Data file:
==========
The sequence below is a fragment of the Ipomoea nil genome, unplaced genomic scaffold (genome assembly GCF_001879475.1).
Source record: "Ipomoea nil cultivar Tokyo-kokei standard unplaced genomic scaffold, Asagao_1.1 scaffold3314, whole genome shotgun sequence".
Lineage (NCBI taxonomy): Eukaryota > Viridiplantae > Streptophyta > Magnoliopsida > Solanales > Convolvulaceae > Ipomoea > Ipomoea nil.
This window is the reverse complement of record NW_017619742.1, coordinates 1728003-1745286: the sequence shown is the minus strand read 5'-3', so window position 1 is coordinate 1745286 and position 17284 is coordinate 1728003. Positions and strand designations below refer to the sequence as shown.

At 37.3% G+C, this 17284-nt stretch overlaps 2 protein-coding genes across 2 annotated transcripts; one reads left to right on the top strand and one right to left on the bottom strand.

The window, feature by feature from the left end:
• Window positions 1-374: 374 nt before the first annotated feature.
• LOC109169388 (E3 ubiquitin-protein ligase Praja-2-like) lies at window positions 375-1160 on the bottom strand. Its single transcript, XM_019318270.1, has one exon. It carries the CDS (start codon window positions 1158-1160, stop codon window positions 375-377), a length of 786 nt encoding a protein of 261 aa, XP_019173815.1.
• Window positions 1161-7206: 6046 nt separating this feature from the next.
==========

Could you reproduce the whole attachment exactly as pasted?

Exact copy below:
The sequence below is a fragment of the Ipomoea nil genome, unplaced genomic scaffold (genome assembly GCF_001879475.1).
Source record: "Ipomoea nil cultivar Tokyo-kokei standard unplaced genomic scaffold, Asagao_1.1 scaffold3314, whole genome shotgun sequence".
Lineage (NCBI taxonomy): Eukaryota > Viridiplantae > Streptophyta > Magnoliopsida > Solanales > Convolvulaceae > Ipomoea > Ipomoea nil.
This window is the reverse complement of record NW_017619742.1, coordinates 1728003-1745286: the sequence shown is the minus strand read 5'-3', so window position 1 is coordinate 1745286 and position 17284 is coordinate 1728003. Positions and strand designations below refer to the sequence as shown.

At 37.3% G+C, this 17284-nt stretch overlaps 2 protein-coding genes across 2 annotated transcripts; one reads left to right on the top strand and one right to left on the bottom strand.

The window, feature by feature from the left end:
• Window positions 1-374: 374 nt before the first annotated feature.
• LOC109169388 (E3 ubiquitin-protein ligase Praja-2-like) lies at window positions 375-1160 on the bottom strand. Its single transcript, XM_019318270.1, has one exon. It carries the CDS (start codon window positions 1158-1160, stop codon window positions 375-377), a length of 786 nt encoding a protein of 261 aa, XP_019173815.1.
• Window positions 1161-7206: 6046 nt separating this feature from the next.